The Education Committee’s report on its review of Special Educational Needs and Disabilities (SEND) provision does not pull its punches:

Let down by failures of implementation, the 2014 reforms have resulted in confusion and at times unlawful practice, bureaucratic nightmares, buck-passing and a lack of accountability, strained resources and adversarial experiences, and ultimately dashed the hopes of many.”

Released on October 23rd, the report blames two over-arching factors: a funding shortfall, and poor administration of the 2014 reforms across schools, local authorities and Government, which will need a “culture change” to rectify.

Other problems highlighted include a lack of accountability and too little willingness to challenge unlawful practice, resulting in children being let down. Current accountability systems mean that the “distance between young people’s lived experience, their families’ struggles and the Ministers’ desks is just too far.”

In many ways, this report tells us little that families grappling with the SEND system did not know already. The role of health and social care providers in Education Health and Care Plans has been minimal in too many cases, there are gaps in therapy provision, a “treacle of bureaucracy” to navigate, too many delays and missed appointments, and shortfalls in local offers.

The overall message of the report is that the 2014 reforms were the right ones, but in funding and implementation, they are falling far short. The 38 conclusions and recommendations include:

  • The introduction of a new mechanism through which parents and schools can report directly to the Department for Education if local authorities are in apparent breach of the law
  • Either a strengthening of Ofsted’s existing inspection programme, or the creation of a new specialised SEND inspection for schools that will enable them to deliver a clear judgement on SEND provision, so that inclusive schools are recognised for their efforts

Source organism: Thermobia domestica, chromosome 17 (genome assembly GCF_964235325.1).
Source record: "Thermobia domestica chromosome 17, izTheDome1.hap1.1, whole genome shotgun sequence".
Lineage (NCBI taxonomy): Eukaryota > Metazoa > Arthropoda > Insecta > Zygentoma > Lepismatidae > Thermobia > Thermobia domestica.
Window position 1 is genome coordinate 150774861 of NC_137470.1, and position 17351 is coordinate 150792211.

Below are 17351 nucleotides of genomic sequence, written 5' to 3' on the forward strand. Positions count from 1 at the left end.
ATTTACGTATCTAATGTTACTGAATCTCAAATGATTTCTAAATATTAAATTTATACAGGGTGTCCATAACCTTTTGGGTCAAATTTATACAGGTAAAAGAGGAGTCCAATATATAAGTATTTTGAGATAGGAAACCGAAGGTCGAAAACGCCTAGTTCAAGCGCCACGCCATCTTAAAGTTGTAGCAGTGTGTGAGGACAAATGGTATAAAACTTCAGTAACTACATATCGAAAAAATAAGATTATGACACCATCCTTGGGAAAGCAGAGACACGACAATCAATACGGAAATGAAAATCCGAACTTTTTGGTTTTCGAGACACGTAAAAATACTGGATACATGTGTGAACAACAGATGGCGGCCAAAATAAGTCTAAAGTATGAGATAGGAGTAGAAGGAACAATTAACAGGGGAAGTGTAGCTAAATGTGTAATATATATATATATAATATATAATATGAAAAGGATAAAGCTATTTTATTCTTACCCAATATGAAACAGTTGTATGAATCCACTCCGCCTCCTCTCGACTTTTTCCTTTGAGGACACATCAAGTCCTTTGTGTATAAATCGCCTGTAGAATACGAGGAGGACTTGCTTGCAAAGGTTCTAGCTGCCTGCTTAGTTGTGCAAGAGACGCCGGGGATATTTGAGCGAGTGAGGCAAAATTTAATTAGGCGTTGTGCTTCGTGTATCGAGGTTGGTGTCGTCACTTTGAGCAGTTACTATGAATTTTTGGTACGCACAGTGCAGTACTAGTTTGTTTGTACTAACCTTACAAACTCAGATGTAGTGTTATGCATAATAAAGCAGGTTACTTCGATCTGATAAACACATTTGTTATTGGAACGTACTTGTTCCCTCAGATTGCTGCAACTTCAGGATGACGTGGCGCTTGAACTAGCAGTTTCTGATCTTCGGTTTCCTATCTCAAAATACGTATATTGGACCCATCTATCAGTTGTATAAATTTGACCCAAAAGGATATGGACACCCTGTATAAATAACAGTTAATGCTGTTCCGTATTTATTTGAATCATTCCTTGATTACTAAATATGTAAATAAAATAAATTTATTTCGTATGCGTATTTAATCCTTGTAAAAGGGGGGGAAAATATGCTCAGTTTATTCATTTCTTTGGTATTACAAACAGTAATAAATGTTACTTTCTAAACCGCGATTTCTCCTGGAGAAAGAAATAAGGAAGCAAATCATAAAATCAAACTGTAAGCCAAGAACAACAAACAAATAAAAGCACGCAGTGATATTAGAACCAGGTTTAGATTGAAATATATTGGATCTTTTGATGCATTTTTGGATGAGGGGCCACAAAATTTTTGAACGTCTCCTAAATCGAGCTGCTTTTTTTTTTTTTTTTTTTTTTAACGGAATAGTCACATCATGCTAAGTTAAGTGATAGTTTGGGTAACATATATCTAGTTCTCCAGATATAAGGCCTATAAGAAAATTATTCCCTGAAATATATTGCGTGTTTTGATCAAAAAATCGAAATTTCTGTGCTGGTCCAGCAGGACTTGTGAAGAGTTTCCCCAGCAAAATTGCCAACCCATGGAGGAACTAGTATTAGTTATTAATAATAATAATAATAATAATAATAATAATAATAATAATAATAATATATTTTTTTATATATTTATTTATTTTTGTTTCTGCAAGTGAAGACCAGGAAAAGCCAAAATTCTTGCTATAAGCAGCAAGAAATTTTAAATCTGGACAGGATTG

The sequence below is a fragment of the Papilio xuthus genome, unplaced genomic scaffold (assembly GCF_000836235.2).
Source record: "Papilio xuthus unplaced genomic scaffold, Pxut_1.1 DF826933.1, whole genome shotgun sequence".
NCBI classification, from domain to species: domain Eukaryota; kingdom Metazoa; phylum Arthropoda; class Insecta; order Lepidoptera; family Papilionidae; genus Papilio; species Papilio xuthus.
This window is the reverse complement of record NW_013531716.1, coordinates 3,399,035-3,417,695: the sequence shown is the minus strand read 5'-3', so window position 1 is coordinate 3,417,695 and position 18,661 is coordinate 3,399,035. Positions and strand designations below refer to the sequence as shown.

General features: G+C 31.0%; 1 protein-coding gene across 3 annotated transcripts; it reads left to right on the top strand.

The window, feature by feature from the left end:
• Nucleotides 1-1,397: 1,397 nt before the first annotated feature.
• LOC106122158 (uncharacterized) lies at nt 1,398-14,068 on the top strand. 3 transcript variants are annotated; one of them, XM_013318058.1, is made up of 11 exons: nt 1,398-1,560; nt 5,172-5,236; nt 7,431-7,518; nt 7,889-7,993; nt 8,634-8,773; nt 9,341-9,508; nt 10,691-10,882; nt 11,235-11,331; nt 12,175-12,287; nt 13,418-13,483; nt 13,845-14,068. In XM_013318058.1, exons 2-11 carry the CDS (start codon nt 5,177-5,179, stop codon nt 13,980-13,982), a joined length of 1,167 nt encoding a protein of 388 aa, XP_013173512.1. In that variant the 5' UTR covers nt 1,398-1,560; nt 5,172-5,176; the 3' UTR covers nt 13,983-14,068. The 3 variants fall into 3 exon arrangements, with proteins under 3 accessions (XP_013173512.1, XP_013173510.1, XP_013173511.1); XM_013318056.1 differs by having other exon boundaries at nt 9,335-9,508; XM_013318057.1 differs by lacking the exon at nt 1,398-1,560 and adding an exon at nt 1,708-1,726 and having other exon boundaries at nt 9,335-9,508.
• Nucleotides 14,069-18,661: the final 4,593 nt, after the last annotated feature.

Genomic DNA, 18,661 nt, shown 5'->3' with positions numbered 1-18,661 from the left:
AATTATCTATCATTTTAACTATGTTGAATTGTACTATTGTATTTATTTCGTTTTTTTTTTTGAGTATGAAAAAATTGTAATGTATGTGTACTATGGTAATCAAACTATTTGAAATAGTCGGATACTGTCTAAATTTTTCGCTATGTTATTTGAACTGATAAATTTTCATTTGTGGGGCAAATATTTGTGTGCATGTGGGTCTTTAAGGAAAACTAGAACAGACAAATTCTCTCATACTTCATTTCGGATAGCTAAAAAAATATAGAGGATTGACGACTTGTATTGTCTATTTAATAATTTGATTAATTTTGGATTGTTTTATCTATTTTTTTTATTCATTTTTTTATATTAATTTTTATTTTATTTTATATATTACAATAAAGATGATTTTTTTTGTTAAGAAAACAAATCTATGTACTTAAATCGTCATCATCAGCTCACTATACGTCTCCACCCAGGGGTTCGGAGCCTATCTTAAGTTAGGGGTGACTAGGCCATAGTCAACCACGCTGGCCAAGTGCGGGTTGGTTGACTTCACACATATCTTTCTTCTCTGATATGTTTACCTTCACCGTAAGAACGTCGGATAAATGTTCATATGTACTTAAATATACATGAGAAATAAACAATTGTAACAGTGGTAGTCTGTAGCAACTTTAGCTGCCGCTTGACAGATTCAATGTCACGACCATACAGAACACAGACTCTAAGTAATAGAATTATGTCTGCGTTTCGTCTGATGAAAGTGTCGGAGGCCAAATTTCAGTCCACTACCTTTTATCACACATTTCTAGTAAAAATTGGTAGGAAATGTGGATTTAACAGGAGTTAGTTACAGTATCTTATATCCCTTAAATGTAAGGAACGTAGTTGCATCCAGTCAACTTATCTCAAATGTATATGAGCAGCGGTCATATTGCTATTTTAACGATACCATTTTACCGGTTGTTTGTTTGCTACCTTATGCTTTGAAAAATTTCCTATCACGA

• Improved guidance on EHC assessments in order to create a clearer, simple process and reduce paperwork
  • Commissioning an independent reviewer to explore the cost implications of having a full-time SENCO in all schools and colleges, depending on their size
  • The creation of a new role for a neutral officer, allocated to every parent or carer once a request is made for a needs assessment, to co-ordinate the statutory processes
  • Creation of multi-disciplinary Government task forces to develop strategies around internship, apprenticeship, and employment opportunities, and for young people with SEND, and to explore how best to support young people into independent living
  • Regular reviews of each local authority’s ‘local offer’, done in collaboration with children and young people and their parents and carers

Many adoptive families will recognise the bleak picture outlined in this report. Adopted children are more likely to have SEND than their peers, and adoptive families often have the additional challenge of finding education professionals who can understand and support children living with a legacy of trauma and neglect.

However, while this report contains much that seems positive, it remains to be seen what the outcomes will be, and how long it will take to effect real change. It is five years since the SEND reforms. We must not let down another generation of children while we debate the next steps.

Download the full report